Among the several messages he had received, one was from Lord Ismay from the office of the Viceroy, which said that may God give you a long life to lead us on the path of peace. The message from Zakir Hussain, the High Commissioner of Pakistan in India said, “Today’s Indian public – and I include the Pakistanis also – is suffering from pain and famine as a result of inexpressible hate and enmity. At such a time of unprecedented calamity all eyes are turned towards Mahatma Gandhi... in many ways the key to the future of men is in the hands of India and we are all hopeful that taking inspiration from the Mahatma the public will play their role in an appropriate manner.
Lord Pethick-Lawrence, Secretary of State for India, who resigned post-independence wrote, “So much has happened since you celebrated your birthday last year; whether it is you or me, at the end of the day, whatever has happened is neither to your satisfaction nor mine, but international relations do not progress slowly like love. What we have gained is much more than what we have lost… while the sad incidences that we see today will leave scars, I hope that the abscess will not stay.”
Eighty- year old Lady Pethick-Lawrence had sent an independent message, in which she wrote, “2nd Oct is also our wedding anniversary….you have left a lasting impression in the history of the world and will remain so for many many years. Last year you had said you intend to celebrate your century; that this should happen is my heart-felt wish. I wish that each coming year increases your confidence and faith in your beliefs.”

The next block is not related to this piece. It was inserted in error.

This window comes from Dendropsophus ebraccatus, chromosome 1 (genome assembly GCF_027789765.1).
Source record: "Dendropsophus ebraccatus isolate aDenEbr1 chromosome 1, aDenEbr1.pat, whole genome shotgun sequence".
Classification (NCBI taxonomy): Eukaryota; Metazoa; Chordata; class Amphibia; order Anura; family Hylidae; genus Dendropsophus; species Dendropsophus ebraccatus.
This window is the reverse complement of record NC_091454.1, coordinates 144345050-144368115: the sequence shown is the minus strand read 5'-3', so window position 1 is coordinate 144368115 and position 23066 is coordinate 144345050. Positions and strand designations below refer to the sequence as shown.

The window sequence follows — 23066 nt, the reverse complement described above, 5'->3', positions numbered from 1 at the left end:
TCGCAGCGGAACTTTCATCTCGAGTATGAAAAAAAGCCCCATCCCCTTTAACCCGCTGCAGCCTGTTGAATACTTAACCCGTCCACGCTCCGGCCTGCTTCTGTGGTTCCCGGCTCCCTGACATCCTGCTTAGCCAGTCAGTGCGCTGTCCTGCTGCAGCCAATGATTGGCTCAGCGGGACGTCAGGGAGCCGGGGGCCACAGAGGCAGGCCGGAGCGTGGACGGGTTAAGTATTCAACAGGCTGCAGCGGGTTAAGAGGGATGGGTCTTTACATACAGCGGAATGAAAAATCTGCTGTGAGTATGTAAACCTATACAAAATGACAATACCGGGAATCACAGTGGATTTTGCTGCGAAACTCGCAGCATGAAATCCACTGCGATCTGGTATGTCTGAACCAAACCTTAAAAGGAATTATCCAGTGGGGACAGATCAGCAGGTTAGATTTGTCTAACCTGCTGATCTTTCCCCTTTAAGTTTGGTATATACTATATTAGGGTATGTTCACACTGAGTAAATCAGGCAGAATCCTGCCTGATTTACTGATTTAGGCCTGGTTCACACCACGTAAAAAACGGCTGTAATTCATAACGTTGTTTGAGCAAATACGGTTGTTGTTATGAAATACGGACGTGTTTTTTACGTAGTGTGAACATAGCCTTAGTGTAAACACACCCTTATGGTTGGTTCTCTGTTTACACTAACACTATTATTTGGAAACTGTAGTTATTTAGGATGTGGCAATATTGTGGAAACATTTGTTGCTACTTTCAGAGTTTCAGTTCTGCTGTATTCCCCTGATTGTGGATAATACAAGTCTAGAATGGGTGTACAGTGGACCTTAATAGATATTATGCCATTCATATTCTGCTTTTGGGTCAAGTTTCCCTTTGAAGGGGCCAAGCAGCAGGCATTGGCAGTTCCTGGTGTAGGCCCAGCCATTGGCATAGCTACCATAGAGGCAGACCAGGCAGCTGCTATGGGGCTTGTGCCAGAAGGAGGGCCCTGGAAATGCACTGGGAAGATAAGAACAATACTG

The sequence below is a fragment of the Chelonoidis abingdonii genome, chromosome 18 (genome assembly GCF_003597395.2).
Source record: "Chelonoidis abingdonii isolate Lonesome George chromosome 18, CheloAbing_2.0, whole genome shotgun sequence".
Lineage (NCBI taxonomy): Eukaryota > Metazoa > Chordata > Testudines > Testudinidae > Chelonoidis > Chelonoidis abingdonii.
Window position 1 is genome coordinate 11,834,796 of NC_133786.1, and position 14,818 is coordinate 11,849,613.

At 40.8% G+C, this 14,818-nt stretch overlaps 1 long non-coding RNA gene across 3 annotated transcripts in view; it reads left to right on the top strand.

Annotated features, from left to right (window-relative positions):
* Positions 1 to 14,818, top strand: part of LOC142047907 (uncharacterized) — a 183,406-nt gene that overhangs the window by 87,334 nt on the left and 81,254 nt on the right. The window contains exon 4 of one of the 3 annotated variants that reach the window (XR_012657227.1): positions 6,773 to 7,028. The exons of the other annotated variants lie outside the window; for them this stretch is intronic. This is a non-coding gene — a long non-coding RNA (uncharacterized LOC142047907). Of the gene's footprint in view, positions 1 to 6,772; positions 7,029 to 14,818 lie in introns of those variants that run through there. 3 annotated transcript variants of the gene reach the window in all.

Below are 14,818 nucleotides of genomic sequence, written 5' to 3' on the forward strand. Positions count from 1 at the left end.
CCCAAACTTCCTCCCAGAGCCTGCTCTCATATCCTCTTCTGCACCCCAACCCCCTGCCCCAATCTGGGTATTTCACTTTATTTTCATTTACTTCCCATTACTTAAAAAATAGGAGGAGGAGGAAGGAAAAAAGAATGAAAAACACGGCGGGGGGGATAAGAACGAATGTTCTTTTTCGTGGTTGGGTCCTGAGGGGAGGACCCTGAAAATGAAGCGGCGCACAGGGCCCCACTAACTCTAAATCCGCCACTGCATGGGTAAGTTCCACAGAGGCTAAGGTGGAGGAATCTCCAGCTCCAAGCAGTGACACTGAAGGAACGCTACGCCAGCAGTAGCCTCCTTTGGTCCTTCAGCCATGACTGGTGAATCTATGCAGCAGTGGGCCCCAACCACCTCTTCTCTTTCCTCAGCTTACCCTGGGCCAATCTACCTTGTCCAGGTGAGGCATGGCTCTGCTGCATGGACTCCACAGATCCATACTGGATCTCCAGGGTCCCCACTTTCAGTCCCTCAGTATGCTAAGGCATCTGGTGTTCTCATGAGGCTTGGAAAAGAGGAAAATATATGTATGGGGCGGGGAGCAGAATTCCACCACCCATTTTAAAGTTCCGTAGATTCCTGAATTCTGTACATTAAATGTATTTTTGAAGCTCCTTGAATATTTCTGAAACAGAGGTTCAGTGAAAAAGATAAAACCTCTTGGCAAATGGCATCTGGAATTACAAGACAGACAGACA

Sir Stafford Cripps was watching from a distance the agony that Gandhiji was going through after partition. He could probably not overlook the contribution of the British Government to the sad and sorrowful events taking place in India. He wrote to Gandhi with these thoughts in his mind, “I have intentionally avoided writing to you when you, or rather your country, is going through such a difficult period. Your sincere efforts to win by answering bad with goodness is greatly appreciated by your friends here – and there are many of them. We, who sincerely wish your country well, are truly inspired by your efforts and work. Historical wrongs of the past which has resulted in today's unrest pricks our conscience and torments us. The communal fires flaring in your country will soon be extinguished with your efforts. We hope that India and Pakistan, marching on the path of progress to acheive the goals which you have been denied, will come together once more.”
According to the lunar calender, Gandhi's birthday was on 11th October that year. The Gujarati had decided to donate a fund to Gandhiji on the occasion of his birthday, for which they had collected money. On this occasion Sardar on being told to say a few words said, “Is this my birthday? He said teasingly that it is unfair that you people collected the purse for Gandhi but you want me to speak? Adding with affectionate humour, he said, even when this old man who has just recovered from grave illness. Now have a little pity on him and let him rest.